The Order of Good Taste – Nova Scotia, Canada
Samuel de Champlain founded the Order of Good Cheer in the winter of 1606-07 to provide good food and good times for the colonists to maintain their health and morale through the long winter. The Order was a dining society and members took turns providing fish or game for a banquet and maintaining a jolly atmosphere. Reports show that every few days dinner became a feast, and on a rotating basis everyone at the table was designated as Chief Steward.
The head butler had a duty to ensure that everyone at the table was well cared for. This was said in Paris with the same good cheer as in Rue aux Ours and at a lower cost. Each Steward, 2 days before his turn, would go hunting or fishing to bring back a delicacy to add to the regular fee. This was carried out so well that they ate meat or fish for several of the following breakfasts, lunches, and dinners.
For the banquet, the Mayordomo Mayor, having had everything prepared by the cook, entered the room with a napkin over one shoulder, insignia of his position in his hand, and around his neck the collar of the Order followed by all the members of the Order, each with a plate. The same was repeated in the dessert. Before giving thanks to God, the Mayordomo Mayor handed over the necklace of the Order to his successor and they toasted with a glass of wine.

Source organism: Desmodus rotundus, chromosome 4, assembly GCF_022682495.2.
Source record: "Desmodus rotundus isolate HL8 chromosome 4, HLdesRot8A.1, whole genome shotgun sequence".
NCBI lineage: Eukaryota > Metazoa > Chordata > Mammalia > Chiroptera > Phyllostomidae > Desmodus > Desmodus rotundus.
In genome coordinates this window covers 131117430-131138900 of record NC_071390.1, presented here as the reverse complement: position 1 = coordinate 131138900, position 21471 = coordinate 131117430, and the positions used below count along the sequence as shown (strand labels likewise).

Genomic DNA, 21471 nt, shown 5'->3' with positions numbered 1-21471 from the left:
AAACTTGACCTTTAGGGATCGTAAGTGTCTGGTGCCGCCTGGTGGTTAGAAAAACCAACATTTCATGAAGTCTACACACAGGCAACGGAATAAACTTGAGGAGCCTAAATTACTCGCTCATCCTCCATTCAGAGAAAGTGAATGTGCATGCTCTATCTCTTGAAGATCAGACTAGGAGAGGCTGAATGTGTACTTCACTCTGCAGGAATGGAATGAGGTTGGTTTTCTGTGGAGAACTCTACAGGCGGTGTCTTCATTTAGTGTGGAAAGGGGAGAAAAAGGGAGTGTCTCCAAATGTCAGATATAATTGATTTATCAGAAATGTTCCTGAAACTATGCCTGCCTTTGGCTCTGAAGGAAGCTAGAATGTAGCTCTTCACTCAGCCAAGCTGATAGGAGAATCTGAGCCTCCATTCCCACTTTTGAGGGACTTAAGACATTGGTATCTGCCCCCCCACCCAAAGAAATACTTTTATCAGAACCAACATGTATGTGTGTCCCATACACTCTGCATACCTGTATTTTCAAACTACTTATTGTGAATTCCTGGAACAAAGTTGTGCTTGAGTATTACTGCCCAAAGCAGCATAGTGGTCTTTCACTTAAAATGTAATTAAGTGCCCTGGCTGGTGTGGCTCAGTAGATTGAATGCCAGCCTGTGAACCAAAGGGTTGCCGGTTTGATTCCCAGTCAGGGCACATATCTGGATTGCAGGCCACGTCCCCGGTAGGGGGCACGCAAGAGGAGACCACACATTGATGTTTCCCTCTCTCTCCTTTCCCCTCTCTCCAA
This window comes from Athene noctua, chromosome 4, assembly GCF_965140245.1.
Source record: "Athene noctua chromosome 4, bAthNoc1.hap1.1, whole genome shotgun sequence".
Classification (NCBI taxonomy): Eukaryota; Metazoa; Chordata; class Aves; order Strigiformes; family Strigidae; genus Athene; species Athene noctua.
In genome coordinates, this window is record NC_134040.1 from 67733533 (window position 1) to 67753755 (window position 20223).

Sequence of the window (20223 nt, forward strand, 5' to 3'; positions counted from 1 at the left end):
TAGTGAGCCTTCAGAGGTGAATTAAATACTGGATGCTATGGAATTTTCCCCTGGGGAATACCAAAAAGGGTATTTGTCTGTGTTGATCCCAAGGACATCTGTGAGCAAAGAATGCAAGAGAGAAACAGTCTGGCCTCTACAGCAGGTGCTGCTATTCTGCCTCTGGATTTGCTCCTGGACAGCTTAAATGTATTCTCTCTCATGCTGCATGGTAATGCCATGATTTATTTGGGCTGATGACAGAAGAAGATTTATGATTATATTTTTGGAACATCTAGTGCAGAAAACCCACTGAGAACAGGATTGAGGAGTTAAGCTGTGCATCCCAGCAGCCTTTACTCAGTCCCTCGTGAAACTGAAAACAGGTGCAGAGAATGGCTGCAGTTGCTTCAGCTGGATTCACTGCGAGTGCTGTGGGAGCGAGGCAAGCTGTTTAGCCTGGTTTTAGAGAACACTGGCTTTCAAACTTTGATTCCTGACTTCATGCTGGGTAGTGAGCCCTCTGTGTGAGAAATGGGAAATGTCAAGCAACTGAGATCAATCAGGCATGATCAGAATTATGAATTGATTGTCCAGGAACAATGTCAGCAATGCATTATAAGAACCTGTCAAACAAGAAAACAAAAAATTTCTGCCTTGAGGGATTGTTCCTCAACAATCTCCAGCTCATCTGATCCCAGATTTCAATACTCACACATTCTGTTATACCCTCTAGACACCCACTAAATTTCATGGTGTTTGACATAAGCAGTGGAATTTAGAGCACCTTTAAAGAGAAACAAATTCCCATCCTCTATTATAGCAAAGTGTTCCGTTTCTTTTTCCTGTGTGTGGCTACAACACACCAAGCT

The leading members of the colony were probably members of the Order of Good Cheer. Frequent guests were Membertou and Messamouet, Mi’kmaw chiefs from the area.
Earlier, Chief Messamouet had sailed with Samuel de Champlain as a guide in search of copper mines in the Bay of Fundy. The Cacique told Champlain that as a young man he had sailed the Atlantic in a Basque fishing boat and had visited France where he stayed at the house of the governor of Bayonne.
Lescarbot wrote of other Aboriginal guests who always had twenty or thirty men, women and children, who watched their manner of service and were given free bread.
The lords acquired a wide variety of meats, including: ducks, geese, partridges and other birds, moose, caribou, beaver, otters, bears, rabbits, bobcats, and raccoons. At that time in North America the beaver was a delicacy. The most used spices were pepper, cinnamon, cloves and nutmeg. Herbs such as thyme, chervil, bay leaves, and marjoram were also widely used. To our modern tastes, a dish that would be considered bland by the colonists of Port Royal would probably be strong or wild to us.
Here are some examples of modern dishes that could have been served at a Good Cheer dinner: pumpkin soup, steamed eel, sturgeon, spinach fricassee, Jerusalem artichoke fritters, apple and pear pie, and marzipan tarts.